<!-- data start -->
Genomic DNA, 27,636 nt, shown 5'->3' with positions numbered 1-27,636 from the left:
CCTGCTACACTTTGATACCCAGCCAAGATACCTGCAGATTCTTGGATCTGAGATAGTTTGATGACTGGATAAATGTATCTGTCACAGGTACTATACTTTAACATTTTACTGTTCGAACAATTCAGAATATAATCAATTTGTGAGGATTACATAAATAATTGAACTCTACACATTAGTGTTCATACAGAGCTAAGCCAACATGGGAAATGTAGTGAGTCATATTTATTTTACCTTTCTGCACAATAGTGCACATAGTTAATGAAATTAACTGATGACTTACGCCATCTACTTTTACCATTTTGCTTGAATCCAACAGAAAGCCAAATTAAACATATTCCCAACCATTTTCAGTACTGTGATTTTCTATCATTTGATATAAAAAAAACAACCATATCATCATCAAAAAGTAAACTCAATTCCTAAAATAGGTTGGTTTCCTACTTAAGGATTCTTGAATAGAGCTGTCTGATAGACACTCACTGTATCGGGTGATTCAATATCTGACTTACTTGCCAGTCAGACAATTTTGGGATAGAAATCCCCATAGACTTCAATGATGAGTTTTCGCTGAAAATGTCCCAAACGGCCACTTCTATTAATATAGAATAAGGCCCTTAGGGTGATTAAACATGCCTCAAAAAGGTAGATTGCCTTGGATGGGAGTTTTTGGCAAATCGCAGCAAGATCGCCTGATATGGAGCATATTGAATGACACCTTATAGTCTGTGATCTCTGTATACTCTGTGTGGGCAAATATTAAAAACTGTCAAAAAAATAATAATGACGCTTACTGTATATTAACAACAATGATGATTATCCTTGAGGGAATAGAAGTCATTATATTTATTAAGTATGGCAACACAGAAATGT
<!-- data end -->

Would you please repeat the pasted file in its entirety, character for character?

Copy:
Genomic DNA, 27,636 nt, shown 5'->3' with positions numbered 1-27,636 from the left:
CCTGCTACACTTTGATACCCAGCCAAGATACCTGCAGATTCTTGGATCTGAGATAGTTTGATGACTGGATAAATGTATCTGTCACAGGTACTATACTTTAACATTTTACTGTTCGAACAATTCAGAATATAATCAATTTGTGAGGATTACATAAATAATTGAACTCTACACATTAGTGTTCATACAGAGCTAAGCCAACATGGGAAATGTAGTGAGTCATATTTATTTTACCTTTCTGCACAATAGTGCACATAGTTAATGAAATTAACTGATGACTTACGCCATCTACTTTTACCATTTTGCTTGAATCCAACAGAAAGCCAAATTAAACATATTCCCAACCATTTTCAGTACTGTGATTTTCTATCATTTGATATAAAAAAAACAACCATATCATCATCAAAAAGTAAACTCAATTCCTAAAATAGGTTGGTTTCCTACTTAAGGATTCTTGAATAGAGCTGTCTGATAGACACTCACTGTATCGGGTGATTCAATATCTGACTTACTTGCCAGTCAGACAATTTTGGGATAGAAATCCCCATAGACTTCAATGATGAGTTTTCGCTGAAAATGTCCCAAACGGCCACTTCTATTAATATAGAATAAGGCCCTTAGGGTGATTAAACATGCCTCAAAAAGGTAGATTGCCTTGGATGGGAGTTTTTGGCAAATCGCAGCAAGATCGCCTGATATGGAGCATATTGAATGACACCTTATAGTCTGTGATCTCTGTATACTCTGTGTGGGCAAATATTAAAAACTGTCAAAAAAATAATAATGACGCTTACTGTATATTAACAACAATGATGATTATCCTTGAGGGAATAGAAGTCATTATATTTATTAAGTATGGCAACACAGAAATGT